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French v. French

    Citation

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    Bloomberg Law

    Brief Fact Summary. A conveyance from son (Plaintiff) to father (Defendant) of a life estate in favor of the Defendant was challenged as being statutorily insufficient as being attested by only one witness when the statute required two witnesses.

    Synopsis of Rule of Law. Under the statute of uses, 27 Hen. VIII. Cap.10, “where any person stands seised of any lands to the use of any other person by reason of bargain, sale or feoffment, such person that have any such use shall be deemed and adjudged in lawful seisen, estate and possession thereof, to all intents and purposes.”

    Facts. A purported conveyance from Plaintiff to Defendant of a life estate in favor of the Defendant was challenged as being statutorily insufficient because only one witness attested to the conveyance. The statute required two witnesses.

    Issue. There are two issued presented:
    Was the purported conveyance in this case defective under the statute requiring a conveyance to be attested by two persons?
    Is every deed, which does not comply with the statutory requirements, wholly inoperative?

    Held. No. Judgment for the Defendant.
    Under the statute of uses, 27 Hen. VIII. Cap.10, “where any person stands seised of any lands to the use of any other person by reason of bargain, sale or feoffment, such person that have any such use shall be deemed and adjudged in lawful seisen, estate and possession thereof, to all intents and purposes.”
    The bargainer contracts to sell the land, and receives the purchase money; after this, he is, in equity, considered as seised in the land to the use of the bargainee; and this statute unites the possession to the use, so that the very instant the use is raised, the possession is joined to it, and the bargainee becomes seised of the land. There must be pecuniary consideration, which does not necessarily mean monetary consideration. If a man covenants to stand seised to the use of another person, a use is thereby raised, which the statute will execute.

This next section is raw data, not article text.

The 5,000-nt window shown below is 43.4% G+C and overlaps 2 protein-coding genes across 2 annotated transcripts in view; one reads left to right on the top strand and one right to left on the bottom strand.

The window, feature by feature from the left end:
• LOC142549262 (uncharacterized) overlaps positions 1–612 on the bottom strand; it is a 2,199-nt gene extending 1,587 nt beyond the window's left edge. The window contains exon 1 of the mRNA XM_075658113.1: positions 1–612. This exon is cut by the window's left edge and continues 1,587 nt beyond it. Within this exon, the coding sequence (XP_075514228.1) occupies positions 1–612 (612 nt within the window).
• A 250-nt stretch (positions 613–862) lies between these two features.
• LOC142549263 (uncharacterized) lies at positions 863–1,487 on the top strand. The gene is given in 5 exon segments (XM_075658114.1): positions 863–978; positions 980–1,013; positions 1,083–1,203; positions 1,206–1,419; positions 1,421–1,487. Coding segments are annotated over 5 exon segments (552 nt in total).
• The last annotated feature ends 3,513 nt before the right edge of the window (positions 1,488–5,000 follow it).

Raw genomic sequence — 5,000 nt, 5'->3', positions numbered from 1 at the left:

In this case, the Defendant first gave a deed to the son and then the son gave a conveyance of a life estate back to the father, and the latter conveyance is at issue. The statute of uses is applied to raise a use in favor of the father, which is an equitable theory not resting on the formalities of the deed.
    Another form of use is a covenant to stand seised. This is only applicable to uses arising from blood or marriage. If a man covenant to stand seised to the use of his wife, son or cousin, without saying in consideration of natural love, the covenant will raise the use, and the statute will execute it.
    The statute regarding the deed formalities applies to “bargains and sales, and other conveyances.” Thus, the statute of uses is still operational, and has not been specifically overruled by the statute. In this case the contract of the grantor was made in consideration of blood and that grant was sufficient to raise a use, which is executed by the statute of uses.

    Discussion. Clearly the facts suggested the following scenario: First, the Defendant grants the Plaintiff the deed to the lands, including the portion, which the Defendant lived on. Secondly, the Plaintiff gave a statutorily ineffective conveyance of a life estate back to the Defendant. Thirdly, the Plaintiff challenged the validity of the life estate in favor of Defendant. The court found that the consideration for the first transfer was based on blood. The statute of uses is an equitable solution to the statutory problems of the second transfer.


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